The first thing I realized when I started my self-care sabbatical?
This is not a vacation.
This was a bit of a wake-up call after my first few days in Amsterdam, but I really started to feel it after about 3 weeks of travel. In Amsterdam, my first stop, I was still operating in my old ways of traveling. I was spending a lot of money on my hotel room, my meals, and drinks (including the night I spent $60 on cocktails and skipped dinner). I was pushing myself to see as much as I could of this city and was out and about most of the day into the evening (it helped that the sun didn’t set until nearly 10pm). I reined in the spending after these first few days, choosing to stay in some cheaper hostels and being a bit more frugal about my meals, but I had still spent way too much money in those first few days. I had to remember that I had a looooonnnnggg way to go before my trip would be over and I couldn’t keep acting like I was on vacation (with a salary) if I was going to make it through February (which turned into June…).
Track your budget. Maybe some of you are already good at budgeting and this is a no brainer. Admittedly, I learned this too late. Upon meeting some fellow travelers in Chiang Rai, they told me about Travel Spend, an app they were using to track their expenses. As soon as I got on WiFi, I downloaded the app and began tracking every expense. As someone who has never been good about budgeting, I was at once hooked by how easy it was. I was also terrified at what I was seeing. Even though things were cheap in Asia, I was spending much more than I realized. These little things added up! I also realized that I had spent WAY too much money in Europe and wished I’d been more aware of my expenses/budget during that part of my trip.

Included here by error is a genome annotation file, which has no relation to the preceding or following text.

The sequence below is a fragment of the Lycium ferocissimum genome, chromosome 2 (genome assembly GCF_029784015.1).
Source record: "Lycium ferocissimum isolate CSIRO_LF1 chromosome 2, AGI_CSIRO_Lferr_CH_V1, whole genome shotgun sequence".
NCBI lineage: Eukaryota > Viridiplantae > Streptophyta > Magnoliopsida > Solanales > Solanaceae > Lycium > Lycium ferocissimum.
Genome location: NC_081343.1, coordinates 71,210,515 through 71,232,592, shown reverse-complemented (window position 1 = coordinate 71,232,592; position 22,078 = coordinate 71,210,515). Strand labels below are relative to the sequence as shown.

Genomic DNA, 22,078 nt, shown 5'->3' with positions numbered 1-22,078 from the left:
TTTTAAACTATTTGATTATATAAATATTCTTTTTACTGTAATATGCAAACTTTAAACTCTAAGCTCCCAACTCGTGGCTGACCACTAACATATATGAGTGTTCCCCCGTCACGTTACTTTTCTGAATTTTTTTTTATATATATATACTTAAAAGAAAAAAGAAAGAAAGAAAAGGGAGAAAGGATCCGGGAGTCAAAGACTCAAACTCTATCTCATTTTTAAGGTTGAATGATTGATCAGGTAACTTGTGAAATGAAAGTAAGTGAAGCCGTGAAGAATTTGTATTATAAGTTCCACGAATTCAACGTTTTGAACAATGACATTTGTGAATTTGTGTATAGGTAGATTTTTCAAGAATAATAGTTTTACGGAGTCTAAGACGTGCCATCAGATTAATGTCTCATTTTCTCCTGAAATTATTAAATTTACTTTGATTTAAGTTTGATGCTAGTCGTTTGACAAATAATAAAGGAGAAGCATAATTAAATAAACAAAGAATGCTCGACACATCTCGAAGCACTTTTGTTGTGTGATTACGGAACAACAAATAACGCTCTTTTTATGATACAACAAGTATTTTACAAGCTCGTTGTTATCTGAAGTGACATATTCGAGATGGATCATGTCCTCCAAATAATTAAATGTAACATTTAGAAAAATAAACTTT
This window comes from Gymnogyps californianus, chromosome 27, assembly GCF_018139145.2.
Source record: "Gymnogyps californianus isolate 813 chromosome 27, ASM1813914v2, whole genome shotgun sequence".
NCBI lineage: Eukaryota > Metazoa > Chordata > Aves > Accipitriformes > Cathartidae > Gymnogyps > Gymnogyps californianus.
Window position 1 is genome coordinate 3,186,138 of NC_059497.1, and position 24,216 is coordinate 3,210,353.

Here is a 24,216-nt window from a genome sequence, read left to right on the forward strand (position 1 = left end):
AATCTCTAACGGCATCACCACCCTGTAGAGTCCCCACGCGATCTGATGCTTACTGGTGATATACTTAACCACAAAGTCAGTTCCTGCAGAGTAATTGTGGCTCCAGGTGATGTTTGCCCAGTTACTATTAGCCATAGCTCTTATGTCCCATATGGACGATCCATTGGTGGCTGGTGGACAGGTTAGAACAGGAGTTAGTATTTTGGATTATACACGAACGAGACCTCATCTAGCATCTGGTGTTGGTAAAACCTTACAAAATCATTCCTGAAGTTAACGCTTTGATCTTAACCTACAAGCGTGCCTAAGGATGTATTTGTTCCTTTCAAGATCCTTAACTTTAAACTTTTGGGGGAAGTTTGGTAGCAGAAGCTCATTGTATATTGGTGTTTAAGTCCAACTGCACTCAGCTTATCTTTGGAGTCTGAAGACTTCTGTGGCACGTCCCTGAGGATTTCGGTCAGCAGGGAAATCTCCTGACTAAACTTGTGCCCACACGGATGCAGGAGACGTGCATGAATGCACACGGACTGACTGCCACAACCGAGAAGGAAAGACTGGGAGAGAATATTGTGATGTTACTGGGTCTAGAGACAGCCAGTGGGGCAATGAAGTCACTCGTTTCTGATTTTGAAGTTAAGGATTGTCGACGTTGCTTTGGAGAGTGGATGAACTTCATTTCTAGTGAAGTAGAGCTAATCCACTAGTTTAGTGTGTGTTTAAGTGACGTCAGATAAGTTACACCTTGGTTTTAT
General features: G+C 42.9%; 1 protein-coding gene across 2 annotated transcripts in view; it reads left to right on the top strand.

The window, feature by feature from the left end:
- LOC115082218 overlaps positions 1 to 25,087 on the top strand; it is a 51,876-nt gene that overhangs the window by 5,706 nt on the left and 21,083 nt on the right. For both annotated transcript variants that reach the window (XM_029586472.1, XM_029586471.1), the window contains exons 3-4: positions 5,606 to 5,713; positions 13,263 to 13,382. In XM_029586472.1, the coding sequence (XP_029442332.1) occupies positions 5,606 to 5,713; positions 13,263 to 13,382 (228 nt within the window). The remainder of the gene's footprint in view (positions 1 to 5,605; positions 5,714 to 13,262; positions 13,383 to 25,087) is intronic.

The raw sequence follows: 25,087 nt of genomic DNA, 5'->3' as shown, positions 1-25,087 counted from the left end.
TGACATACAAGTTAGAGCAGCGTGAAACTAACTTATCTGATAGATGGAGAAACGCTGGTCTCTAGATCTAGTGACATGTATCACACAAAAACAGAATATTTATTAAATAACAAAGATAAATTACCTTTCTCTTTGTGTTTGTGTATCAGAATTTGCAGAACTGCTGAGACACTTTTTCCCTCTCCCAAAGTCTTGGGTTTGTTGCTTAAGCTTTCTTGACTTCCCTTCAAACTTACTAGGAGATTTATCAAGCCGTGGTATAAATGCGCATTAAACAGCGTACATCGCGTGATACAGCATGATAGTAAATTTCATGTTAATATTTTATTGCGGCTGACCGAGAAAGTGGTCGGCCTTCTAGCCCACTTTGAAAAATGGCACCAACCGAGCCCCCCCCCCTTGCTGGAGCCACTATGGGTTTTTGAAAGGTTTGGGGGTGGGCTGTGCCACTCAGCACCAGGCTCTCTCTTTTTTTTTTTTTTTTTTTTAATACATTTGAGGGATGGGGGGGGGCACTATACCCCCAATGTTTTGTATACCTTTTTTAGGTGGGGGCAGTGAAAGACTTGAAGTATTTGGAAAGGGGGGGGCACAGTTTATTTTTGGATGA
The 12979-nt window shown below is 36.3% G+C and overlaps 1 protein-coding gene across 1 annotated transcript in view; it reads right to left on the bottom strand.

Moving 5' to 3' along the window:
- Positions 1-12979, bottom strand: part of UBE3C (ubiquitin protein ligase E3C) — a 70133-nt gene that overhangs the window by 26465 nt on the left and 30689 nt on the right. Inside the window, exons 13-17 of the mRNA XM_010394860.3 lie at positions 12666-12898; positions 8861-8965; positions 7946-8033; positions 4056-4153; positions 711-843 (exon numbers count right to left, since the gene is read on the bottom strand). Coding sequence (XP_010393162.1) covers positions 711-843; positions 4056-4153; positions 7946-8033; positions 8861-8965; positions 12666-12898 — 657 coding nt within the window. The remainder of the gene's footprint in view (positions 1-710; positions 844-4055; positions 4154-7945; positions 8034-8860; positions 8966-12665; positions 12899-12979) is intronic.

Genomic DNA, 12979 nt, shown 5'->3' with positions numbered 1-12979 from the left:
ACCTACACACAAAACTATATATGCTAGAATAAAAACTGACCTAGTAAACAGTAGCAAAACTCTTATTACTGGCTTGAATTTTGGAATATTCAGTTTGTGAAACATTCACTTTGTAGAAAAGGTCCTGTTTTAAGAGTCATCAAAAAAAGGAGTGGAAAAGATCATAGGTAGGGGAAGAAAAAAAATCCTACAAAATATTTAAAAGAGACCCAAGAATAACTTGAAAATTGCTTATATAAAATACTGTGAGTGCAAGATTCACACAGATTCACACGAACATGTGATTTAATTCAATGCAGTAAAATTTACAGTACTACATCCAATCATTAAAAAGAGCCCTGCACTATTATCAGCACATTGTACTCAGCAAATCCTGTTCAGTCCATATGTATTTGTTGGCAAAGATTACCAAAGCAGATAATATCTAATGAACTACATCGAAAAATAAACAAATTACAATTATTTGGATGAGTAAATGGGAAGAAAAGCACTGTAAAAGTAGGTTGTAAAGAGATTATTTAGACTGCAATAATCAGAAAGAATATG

I will definitely keep using this app when I travel. Not only can you watch your spending, but it’s also a helpful way to keep track of average costs city by city or how much a certain attraction or meal cost should you want to share a recommendation with someone later.
Get travel insurance. Duh. There are plenty of options out there – I used Allianz for my trip while I know many people used World Nomads on similar trips. Get a few quotes and see what coverage will work best for you.
If you’re going to buy stuff, make sure it’s immediately useful. I tried not to buy a lot since I didn’t have space to carry it all. But I did allow exceptions for items that would be useful right away (or that could replace something else I already had). A sweatshirt in France as it was starting to turn cool, a pair of earrings from Madrid, some of those elephant pants in Thailand (great for cool nights or temple visits), a custom silk robe in Vietnam (that one was not quite as useful as I’d hoped but I still got to wear it a bit in hotels and hostels!). And by the time I left Asia, those elephant pants were long gone…
Pack smart (more tips) and bring a good first aid kit. In terms of first aid, make sure you amp up what you would typically bring on a trip because you are going to (possibly) need a lot more. If you are on your own, it’s even better to have a good stash of stuff. The worst feeling when you are ill is having to go find medicine somewhere when you don’t know where to go or what to ask for. Having some first aid relief in your bag means you can stay put and not have to worry about finding what you need. Some countries will allow you to buy meds over the counter that are not typically available without a prescription (ahem, Thailand), but in many places, you won’t have access to antibiotics or more serious medications without a prescription.
- Must-haves: band-aids, alcohol wipes, Neosporin, pain medication, Benadryl, Pepto Bismol/Tums, safety pins
- Important add-ins: condoms/birth control, medications (Cipro is great to have on hand – get it before you leave), rehydration salts/electrolytes (good for hangovers or post-food-poisoning), eye drops (I had so many weird eye issues in Asia), Immodium, and anti-constipation meds
- Depending on your destination you may also need mosquito repellent or other medication (ie malaria pills).